Please find enclosed the Press Release / FIM Endurance World Championship & World Cup
Further to the previous communication on the above matter, made on the 15th July 2021– click here to view – and following the Team Managers briefing held during this year’s 12 Hours of Estoril, the FIM is pleased to open its call for expressions of interest (tenders) in order to identify a single supplier of FIM Homologated fuel quick-fill system for the FIM Endurance World Championship and World Cup from 2022 (transitional year) to 2031.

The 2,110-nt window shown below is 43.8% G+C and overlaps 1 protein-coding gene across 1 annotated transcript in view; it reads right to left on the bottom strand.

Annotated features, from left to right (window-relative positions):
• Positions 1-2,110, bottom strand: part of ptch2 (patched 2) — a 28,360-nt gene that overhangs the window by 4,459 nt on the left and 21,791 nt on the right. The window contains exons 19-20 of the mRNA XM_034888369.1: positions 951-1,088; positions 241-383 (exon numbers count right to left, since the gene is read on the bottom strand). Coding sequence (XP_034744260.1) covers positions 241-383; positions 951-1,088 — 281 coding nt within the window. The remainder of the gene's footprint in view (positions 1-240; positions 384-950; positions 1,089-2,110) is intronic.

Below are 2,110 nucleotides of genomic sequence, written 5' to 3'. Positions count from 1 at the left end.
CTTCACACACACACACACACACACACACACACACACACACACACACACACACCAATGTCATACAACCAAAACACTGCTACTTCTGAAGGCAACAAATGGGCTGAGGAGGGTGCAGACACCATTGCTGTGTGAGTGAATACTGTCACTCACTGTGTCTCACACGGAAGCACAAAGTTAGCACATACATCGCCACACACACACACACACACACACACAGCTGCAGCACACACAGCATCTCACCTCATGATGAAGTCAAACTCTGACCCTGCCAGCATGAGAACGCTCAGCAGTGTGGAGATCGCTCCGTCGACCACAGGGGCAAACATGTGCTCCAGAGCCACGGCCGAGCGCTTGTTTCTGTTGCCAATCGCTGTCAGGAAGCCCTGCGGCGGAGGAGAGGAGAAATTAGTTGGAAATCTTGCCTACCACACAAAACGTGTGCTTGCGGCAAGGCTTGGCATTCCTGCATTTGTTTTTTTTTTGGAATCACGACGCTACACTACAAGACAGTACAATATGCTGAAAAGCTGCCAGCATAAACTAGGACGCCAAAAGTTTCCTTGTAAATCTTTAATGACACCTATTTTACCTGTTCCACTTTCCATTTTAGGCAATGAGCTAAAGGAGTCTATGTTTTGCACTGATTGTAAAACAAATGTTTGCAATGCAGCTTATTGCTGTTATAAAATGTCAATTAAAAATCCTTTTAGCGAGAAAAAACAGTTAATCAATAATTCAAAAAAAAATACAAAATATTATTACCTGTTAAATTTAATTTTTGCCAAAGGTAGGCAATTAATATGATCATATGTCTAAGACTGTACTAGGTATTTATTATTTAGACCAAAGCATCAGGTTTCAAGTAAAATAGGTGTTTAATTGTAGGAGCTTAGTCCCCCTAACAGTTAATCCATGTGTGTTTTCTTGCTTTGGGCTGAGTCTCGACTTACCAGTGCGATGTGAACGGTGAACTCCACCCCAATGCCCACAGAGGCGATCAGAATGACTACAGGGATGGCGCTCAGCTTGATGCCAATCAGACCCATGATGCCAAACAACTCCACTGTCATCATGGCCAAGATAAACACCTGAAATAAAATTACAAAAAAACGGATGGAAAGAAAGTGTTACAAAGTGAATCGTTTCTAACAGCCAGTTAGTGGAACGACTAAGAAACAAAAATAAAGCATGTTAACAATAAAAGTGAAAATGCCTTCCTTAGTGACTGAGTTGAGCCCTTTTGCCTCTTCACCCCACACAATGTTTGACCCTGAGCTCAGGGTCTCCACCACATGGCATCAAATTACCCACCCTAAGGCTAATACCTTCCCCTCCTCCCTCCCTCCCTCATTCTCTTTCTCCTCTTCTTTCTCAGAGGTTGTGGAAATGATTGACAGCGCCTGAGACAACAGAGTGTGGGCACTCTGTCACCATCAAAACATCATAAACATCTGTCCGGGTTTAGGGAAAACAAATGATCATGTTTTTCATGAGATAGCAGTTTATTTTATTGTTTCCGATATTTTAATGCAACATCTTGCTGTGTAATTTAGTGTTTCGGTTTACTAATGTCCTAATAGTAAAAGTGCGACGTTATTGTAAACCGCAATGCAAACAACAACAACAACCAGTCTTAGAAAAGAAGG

Running from 1st September 2021 and closing on 15th October 2021, all aspects of the project to be undertaken are included in the tender document in attached file along with the contact details of the FIM persons responsible and to whom candidates should submit their formal expression of interest.
After the aforementioned closing date, all candidatures will be thoroughly reviewed and evaluated against the specifications and criteria set out, with the eventual selected supplier having been clearly identified as the party offering the best and most complete solution to the outlined project.
Formal notification and announcement of the successful candidature will be made in due course sometime after 15th October 2021, and only once the review process has been concluded.